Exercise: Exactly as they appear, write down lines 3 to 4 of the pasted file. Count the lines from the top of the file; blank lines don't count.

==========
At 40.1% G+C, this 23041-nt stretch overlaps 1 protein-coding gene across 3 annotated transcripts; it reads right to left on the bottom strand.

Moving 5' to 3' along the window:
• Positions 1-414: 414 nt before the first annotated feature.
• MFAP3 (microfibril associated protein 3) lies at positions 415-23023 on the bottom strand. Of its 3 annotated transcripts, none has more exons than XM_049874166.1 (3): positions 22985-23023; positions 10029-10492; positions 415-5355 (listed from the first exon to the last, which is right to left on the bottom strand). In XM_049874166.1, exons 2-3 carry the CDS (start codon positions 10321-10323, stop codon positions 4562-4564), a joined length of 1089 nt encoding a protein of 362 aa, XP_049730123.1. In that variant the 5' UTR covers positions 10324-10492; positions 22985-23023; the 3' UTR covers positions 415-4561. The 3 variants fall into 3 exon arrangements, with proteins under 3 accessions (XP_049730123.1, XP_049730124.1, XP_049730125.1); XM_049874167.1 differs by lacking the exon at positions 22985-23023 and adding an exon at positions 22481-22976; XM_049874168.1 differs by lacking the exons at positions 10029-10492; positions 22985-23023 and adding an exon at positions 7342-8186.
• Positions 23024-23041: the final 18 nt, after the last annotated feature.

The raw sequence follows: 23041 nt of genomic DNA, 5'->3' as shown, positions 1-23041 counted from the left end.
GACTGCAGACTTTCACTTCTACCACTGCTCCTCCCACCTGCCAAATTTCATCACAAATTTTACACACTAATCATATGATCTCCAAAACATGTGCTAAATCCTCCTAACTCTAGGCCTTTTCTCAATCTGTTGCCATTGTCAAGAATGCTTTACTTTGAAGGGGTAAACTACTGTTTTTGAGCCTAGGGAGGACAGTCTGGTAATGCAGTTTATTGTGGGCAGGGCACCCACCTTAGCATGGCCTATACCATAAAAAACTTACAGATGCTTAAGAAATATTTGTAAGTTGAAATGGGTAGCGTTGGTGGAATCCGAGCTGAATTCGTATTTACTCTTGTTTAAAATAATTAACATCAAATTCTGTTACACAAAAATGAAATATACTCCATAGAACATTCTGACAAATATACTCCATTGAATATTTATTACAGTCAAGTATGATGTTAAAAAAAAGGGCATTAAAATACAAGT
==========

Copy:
• Positions 1-414: 414 nt before the first annotated feature.
• MFAP3 (microfibril associated protein 3) lies at positions 415-23023 on the bottom strand. Of its 3 annotated transcripts, none has more exons than XM_049874166.1 (3): positions 22985-23023; positions 10029-10492; positions 415-5355 (listed from the first exon to the last, which is right to left on the bottom strand). In XM_049874166.1, exons 2-3 carry the CDS (start codon positions 10321-10323, stop codon positions 4562-4564), a joined length of 1089 nt encoding a protein of 362 aa, XP_049730123.1. In that variant the 5' UTR covers positions 10324-10492; positions 22985-23023; the 3' UTR covers positions 415-4561. The 3 variants fall into 3 exon arrangements, with proteins under 3 accessions (XP_049730123.1, XP_049730124.1, XP_049730125.1); XM_049874167.1 differs by lacking the exon at positions 22985-23023 and adding an exon at positions 22481-22976; XM_049874168.1 differs by lacking the exons at positions 10029-10492; positions 22985-23023 and adding an exon at positions 7342-8186.